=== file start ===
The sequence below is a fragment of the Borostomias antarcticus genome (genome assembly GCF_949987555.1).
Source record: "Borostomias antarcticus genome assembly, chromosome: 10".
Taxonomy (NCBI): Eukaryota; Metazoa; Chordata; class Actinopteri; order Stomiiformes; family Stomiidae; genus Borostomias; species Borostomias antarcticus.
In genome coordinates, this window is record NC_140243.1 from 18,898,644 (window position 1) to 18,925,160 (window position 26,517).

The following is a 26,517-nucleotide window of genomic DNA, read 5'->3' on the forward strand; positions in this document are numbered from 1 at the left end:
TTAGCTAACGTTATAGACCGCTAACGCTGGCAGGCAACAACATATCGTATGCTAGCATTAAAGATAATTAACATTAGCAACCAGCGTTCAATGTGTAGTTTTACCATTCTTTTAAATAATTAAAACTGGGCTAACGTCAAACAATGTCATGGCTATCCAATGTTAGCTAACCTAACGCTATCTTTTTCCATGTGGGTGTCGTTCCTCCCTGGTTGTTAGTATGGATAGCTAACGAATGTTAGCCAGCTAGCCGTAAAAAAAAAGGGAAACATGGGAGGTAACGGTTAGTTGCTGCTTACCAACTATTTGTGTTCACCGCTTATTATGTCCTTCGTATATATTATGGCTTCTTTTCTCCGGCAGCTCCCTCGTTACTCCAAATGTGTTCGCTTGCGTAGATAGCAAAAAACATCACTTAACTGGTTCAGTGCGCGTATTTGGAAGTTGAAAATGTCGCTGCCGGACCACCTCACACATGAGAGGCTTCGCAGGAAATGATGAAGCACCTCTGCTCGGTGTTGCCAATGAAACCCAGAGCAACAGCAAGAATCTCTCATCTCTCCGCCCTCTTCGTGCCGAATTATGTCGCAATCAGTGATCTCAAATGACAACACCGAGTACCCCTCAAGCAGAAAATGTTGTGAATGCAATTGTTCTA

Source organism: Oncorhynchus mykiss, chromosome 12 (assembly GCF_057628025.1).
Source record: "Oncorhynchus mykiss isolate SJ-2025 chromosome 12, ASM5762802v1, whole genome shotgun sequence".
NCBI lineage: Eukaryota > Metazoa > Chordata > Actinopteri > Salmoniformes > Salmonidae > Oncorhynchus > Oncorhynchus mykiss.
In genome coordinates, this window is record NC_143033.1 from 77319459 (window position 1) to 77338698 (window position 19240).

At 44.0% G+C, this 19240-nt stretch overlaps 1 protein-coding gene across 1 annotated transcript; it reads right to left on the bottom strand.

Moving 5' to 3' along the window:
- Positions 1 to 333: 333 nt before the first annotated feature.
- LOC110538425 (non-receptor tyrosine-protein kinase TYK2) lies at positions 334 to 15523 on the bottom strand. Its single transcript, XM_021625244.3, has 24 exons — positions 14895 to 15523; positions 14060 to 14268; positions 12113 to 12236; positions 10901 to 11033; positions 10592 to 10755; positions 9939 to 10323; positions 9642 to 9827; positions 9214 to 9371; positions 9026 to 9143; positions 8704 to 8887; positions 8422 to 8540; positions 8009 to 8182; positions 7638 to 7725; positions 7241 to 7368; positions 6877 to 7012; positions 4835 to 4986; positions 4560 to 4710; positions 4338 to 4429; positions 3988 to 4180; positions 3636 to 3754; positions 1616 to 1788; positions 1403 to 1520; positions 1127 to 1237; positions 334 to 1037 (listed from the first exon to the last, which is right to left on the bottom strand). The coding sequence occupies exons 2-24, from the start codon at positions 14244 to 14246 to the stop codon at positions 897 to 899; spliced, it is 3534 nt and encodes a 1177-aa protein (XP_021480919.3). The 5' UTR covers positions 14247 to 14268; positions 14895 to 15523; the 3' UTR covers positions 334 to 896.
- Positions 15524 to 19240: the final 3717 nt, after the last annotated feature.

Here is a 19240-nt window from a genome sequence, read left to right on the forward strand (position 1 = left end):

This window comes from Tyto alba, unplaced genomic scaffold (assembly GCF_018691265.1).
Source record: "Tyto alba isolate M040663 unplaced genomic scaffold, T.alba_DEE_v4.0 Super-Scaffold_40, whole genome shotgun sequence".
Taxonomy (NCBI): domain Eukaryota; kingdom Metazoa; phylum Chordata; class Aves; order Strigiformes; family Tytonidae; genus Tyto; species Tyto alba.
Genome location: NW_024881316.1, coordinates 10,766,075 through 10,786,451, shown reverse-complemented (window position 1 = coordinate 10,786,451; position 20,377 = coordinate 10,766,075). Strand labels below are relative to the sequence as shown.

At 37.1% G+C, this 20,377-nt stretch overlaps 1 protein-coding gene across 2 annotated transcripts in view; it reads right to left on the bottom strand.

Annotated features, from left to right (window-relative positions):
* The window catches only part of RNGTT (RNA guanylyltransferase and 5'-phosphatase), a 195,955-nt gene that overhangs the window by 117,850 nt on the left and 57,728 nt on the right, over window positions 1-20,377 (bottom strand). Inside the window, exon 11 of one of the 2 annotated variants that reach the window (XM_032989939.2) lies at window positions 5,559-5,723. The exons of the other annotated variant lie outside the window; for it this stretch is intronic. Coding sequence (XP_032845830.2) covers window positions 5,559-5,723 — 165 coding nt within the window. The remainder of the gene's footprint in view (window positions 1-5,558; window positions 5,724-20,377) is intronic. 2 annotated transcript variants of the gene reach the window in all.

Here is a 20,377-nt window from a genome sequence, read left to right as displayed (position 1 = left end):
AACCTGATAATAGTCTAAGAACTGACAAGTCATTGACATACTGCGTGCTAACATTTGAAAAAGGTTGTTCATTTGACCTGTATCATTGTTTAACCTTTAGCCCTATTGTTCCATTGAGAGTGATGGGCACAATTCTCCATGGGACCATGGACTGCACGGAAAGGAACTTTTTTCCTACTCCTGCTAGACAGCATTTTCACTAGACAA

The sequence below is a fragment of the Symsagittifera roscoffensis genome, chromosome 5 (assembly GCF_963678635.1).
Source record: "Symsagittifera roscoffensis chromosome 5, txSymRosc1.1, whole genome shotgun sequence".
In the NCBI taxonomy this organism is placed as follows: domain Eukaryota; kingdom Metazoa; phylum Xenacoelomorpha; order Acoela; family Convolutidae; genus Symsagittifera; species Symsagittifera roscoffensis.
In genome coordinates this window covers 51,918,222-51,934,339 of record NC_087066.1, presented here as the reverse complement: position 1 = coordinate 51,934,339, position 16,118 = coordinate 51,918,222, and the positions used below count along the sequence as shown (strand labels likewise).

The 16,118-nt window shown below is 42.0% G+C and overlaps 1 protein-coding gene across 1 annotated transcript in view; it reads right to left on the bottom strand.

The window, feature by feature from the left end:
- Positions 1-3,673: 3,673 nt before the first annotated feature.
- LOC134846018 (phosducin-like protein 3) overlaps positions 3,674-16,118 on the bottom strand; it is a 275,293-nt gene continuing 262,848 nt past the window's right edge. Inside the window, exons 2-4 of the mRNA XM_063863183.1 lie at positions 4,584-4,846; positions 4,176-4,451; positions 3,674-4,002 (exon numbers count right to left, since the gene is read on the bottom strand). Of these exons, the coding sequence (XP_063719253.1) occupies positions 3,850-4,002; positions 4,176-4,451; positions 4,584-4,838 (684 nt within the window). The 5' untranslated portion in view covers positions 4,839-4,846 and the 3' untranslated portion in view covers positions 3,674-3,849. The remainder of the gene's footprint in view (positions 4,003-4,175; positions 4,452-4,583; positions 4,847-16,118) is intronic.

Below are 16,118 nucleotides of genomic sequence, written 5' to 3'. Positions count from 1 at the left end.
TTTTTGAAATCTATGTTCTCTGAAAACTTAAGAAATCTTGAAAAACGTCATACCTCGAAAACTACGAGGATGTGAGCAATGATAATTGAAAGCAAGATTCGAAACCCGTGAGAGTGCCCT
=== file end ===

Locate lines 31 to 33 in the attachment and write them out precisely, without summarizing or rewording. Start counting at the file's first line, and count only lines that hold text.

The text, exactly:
The window, feature by feature from the left end:
- Positions 1-3,673: 3,673 nt before the first annotated feature.
- LOC134846018 (phosducin-like protein 3) overlaps positions 3,674-16,118 on the bottom strand; it is a 275,293-nt gene continuing 262,848 nt past the window's right edge. Inside the window, exons 2-4 of the mRNA XM_063863183.1 lie at positions 4,584-4,846; positions 4,176-4,451; positions 3,674-4,002 (exon numbers count right to left, since the gene is read on the bottom strand). Of these exons, the coding sequence (XP_063719253.1) occupies positions 3,850-4,002; positions 4,176-4,451; positions 4,584-4,838 (684 nt within the window). The 5' untranslated portion in view covers positions 4,839-4,846 and the 3' untranslated portion in view covers positions 3,674-3,849. The remainder of the gene's footprint in view (positions 4,003-4,175; positions 4,452-4,583; positions 4,847-16,118) is intronic.